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NASA Vertiport Research Takes Flight

A NASA Alta-X drone operated by NASA researchers flies over NASA Langley?s City Environment Range Testing for Autonomous Integrated Navigation (CERTAIN)
An Alta-X drone operated by NASA researchers flies over NASA Langley’s City Environment Range Testing for Autonomous Integrated Navigation (CERTAIN) as part of the Advanced Air Mobility project’s High Density Vertiplex (HDV) testing in April 2022.
Credits: NASA/Robert Lorkiewicz

In the coming years and decades, NASA wants to bring new and innovative aviation services to areas across the country, which will likely mean more helicopter-style aircraft in the skies. NASA researchers recently completed a series of tests to help make that vision into a reality: simulating a facility where large volumes of vertical take-off and landing aircraft can operate.

NASA’s Advanced Air Mobility (AAM) project works to help emerging aviation markets safely develop air transportation systems to move people and cargo. Its High Density Vertiplex (HDV) subproject seeks to develop the infrastructure needed to support those systems. Much of the country’s air infrastructure is dedicated to airplanes. But in the future vertiports will become increasingly important, especially in urban areas.

NASA’s Langley Research Center in Hampton, Virginia, and the agency’s Ames Research Center in California’s Silicon Valley, recently completed a series of HDV tests that marked the first Level-1 milestone for AAM, a significant step toward the future or urban flight.

The researchers faced three unique challenges. First up, developing a prototype Urban Air Mobility ecosystem that met several key requirements, including automated systems for aircraft operations, airspace management, ground control and fleet management.

Researchers at NASA Langley conduct command and control operation within the Remote Operations for Autonomous Missions lab. Researchers are able to simulate urban air mobility flights and monitor live flights from within the facility.
Credits: NASA

“Several aspects of Urban Air Mobility will require a different approach to aircraft operations,” said Lou Glaab, technology lead for HDV. “One aspect is the anticipated high-density operations requiring many aircraft to operate in an area simultaneously. We expect air traffic density beyond current traffic levels at airports, which demands a more automated approach to air traffic management.”

Increasing automation will also help make AAM innovations profitable and affordable by a large percentage of potential markets, a critical aspect of implementation.

“In order to enhance the ability to be profitable, having the option to remove the pilot needs to be possible,” Glaab said. “As a result, many traditional roles of the on-board pilot will need to be automated such as traffic collision avoidance, health monitoring, and emergency landings.”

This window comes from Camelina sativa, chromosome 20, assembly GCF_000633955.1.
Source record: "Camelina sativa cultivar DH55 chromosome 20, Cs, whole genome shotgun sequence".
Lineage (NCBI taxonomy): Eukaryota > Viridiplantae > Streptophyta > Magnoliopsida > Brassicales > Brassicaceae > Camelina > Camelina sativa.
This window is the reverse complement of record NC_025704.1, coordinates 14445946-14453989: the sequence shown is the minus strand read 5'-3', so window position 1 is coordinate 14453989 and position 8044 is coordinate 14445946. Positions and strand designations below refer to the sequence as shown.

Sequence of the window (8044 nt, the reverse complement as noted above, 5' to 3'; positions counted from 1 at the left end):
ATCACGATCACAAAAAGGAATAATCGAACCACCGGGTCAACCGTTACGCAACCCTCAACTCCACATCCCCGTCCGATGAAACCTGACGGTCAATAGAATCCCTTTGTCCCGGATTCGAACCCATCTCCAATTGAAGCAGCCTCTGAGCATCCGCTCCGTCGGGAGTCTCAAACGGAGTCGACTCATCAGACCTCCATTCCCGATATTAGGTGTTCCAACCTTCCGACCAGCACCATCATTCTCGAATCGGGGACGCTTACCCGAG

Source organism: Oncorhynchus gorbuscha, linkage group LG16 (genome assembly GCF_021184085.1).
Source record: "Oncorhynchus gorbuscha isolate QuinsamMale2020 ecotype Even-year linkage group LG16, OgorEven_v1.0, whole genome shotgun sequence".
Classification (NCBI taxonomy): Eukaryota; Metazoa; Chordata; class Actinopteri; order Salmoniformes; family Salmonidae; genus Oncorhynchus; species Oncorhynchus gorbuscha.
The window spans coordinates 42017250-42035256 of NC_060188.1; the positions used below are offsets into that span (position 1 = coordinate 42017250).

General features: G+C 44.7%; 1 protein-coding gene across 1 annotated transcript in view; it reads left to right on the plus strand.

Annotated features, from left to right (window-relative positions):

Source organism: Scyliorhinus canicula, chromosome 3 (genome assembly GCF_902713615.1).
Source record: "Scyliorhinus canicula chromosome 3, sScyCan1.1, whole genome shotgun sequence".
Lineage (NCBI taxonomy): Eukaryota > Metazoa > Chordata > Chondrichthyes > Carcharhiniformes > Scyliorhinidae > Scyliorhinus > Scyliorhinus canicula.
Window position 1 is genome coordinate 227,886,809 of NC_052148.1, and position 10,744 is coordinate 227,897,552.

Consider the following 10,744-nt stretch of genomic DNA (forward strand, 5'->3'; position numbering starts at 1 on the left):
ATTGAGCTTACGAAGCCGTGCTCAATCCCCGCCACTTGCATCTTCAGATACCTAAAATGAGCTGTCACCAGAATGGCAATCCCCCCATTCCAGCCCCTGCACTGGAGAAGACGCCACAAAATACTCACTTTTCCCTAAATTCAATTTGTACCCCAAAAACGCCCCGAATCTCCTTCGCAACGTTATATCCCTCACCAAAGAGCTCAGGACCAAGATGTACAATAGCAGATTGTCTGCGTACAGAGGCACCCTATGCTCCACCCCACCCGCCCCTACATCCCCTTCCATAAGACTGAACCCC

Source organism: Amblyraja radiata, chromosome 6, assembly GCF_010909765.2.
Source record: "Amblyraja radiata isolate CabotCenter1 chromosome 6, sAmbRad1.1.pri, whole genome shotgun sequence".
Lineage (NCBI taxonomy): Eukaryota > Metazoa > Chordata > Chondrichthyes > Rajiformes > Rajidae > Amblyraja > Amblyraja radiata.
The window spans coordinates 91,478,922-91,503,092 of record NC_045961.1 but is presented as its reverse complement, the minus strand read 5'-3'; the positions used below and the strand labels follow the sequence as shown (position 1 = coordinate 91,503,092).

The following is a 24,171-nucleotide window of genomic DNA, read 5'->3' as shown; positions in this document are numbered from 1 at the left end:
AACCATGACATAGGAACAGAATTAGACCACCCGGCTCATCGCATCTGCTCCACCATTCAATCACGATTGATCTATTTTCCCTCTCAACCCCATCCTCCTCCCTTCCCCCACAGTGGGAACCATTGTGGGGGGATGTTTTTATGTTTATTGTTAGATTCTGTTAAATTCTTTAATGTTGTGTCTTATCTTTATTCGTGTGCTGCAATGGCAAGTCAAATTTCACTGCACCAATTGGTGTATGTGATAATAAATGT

Researchers carry a small unmanned aerial system, or sUAS, out to the launch area of CERTAIN. CERTAIN allows different research teams to fly various autonomous vehicles for a variety of autonomous system testing.
Credits: NASA

The second big challenge for HDV: developing proposed flight operations for remotely piloted aircraft in urban areas beyond their operators’ lines-of-sight. To create this proposal, known as a safety case, the researchers used aircraft operating at Langley’s City Environment Range Testing for Autonomous Integrated Navigation – first in simulation, then live.

While the aircraft was flying at the Langley range, their pilots were controlling them remotely from Ames’ Airspace Operations Laboratory, while the team members acting as simulated fleet and vertiport managers worked from a third facility – Ames’ Autonomous Vehicles Operations Laboratory.

“The vertiport manager could perform tasks such as simulated vertiport closures to trigger vehicle re-routes to alternate vertiports,” Glaab said.

Ames HDV Airspace Operations Laboratory
NASA researcher Connie Brasil sits in the Airspace Operations Laboratory at Ames Research Center in California’s Silicon Valley. The HDV project was able to perform a variety of flight tests while communicating to each other and the vehicles from coast to coast.
Credits: NASA

HDV’s third objective of HDV was to demonstrate automated capabilities while still flying within visual line-of-sight. Some of the testing scenarios included standard A to B flights, flights that got re-routed to alternate vertiports, simulated emergencies, and flight tests with multiple vehicles performing autonomous ‘detect-and-avoid’ functions.

These flight tests were also performed using extended visual line of sight operations with ground control station operators in Langley’s Remote Operations for Autonomous Missions interacting with the fleet managers and vertiport managers at Ames’ labs.

“These operations have to be well-coordinated and resilient to disruptions in order to achieve the levels of activities we anticipate,” said Jeff Homola, acting subproject manager for HDV at Ames. “Our team is focusing its efforts on developing, testing, and evaluating the systems and technologies to give the industry and the FAA insight into this future.”

Having completed the three challenges and reaching their first milestone, the HDV team will continue to focus on the development and testing of concepts and technologies needed for the environment around vertiports – specifically focusing on how automation can increase the safety and efficiency of flight operations in these environments – in further flight tests as the team increases their scope of possibilities.

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Last Updated
Dec 22, 2023
Abigail Casas